Vaccine Passports and pub tests
WORDS: Brendan Nyst - Nyst Legal PHOTOGRAPHY Supplied
It’s a hot topic at water coolers around the country? Can I be prevented from working or travelling if I don’t get the vaccine?
Can I be prevented from working or travelling if I don’t get the vaccine?
In this current time of Covid-19, the issue of vaccine passports has become something of a moving feast. Late last year there was a lot of talk by state politicians and industry heavyweights (particularly in the travel sector) about the prospect of individuals being required to be vaccinated before they are allowed to access essential services, travel or attend various locations. However, for the time being at least, that talk seems to have now died down somewhat. Currently, there are very few government mandates around vaccination, and big business is generally encouraging, rather than seeking to force, its customers to get the jab.
Private businesses are of course entitled to turn away customers if they have a reasonable excuse for doing so, provided they don’t discriminate on the basis of criteria such as gender, race, religious belief and the like. For example, a restaurant owner may turn away inappropriately dressed patrons and a business owner may theoretically bar entry to individuals they perceive to be a risk to other customers or staff. It is conceivable such an embargo may be extended to people who have not been vaccinated against Covid-19. However, the difficulty with imposing that kind of blanket rule requiring vaccination is that, for many people, the decision to refuse vaccination is forced upon them by a medical condition or impairment. For example, they may be pregnant or carry a disability that prevents them from receiving the vaccine. In such instances, a blanket rule rejecting those who have not been vaccinated could potentially constitute discrimination, which would fall foul of state legislation. It is perhaps for that reason that companies such as Qantas have promoted potential incentives to those who are vaccinated, rather than exclude those who are not, which may well be the smarter option to take.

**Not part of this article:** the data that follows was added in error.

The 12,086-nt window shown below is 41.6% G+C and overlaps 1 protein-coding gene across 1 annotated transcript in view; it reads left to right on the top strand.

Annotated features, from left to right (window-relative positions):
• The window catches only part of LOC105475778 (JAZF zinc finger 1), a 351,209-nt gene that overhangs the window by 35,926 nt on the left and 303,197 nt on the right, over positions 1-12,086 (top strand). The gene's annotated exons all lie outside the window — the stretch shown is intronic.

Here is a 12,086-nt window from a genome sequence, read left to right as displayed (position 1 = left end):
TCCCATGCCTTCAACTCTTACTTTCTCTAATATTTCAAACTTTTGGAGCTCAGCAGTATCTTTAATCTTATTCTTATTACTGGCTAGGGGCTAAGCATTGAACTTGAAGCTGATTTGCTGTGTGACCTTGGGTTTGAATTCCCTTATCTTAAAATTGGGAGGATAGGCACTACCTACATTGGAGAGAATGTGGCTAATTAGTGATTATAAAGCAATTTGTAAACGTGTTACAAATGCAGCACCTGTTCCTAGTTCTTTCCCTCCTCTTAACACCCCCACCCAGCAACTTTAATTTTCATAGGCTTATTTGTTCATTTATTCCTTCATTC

In terms of employment, the State Government has issued a public health mandate requiring employees working in certain lines of work to be vaccinated. For those employees, vaccination is a mandatory condition of employment. Other employers may decide at their election that vaccination of their employees is now an inherent requirement of the job, having regard to the nature of the work. In those circumstances, a court or tribunal may be tasked with determining whether the employer’s direction was lawful and reasonable in all the attendant circumstances. Obviously, how that determination falls will differ from case to case, but in many circumstances, a prerequisite of Covid vaccination will be considered a reasonable and therefore lawful restraint to impose.
In the recent case of Glover v Ozcare, the Fair Work Commission considered this issue and noted by way of an example that Covid-19 vaccination could, perhaps, be reasonably required as a precondition of employment at shopping centres of men engaged to play the role of Santa Claus, given their close interaction with children.
While in some circumstances it may be ruled reasonable for employers to implement mandates on their employees, in others it won’t be; and, in any event, an employer who does so will not necessarily be permitted to dismiss an employee who is unable to comply with the direction. Two recent Fair Work Commission cases indicate that, in circumstances where an employee can produce evidence of a reasonable medical excuse for not being vaccinated, termination of their employment would likely be considered unjust and unlawful.
So, unfortunately, there continues to be much uncertainty around the issue of vaccine embargoes. The best yardstick may still be the simple ‘pub test’ of what seems fair and reasonable in all circumstances.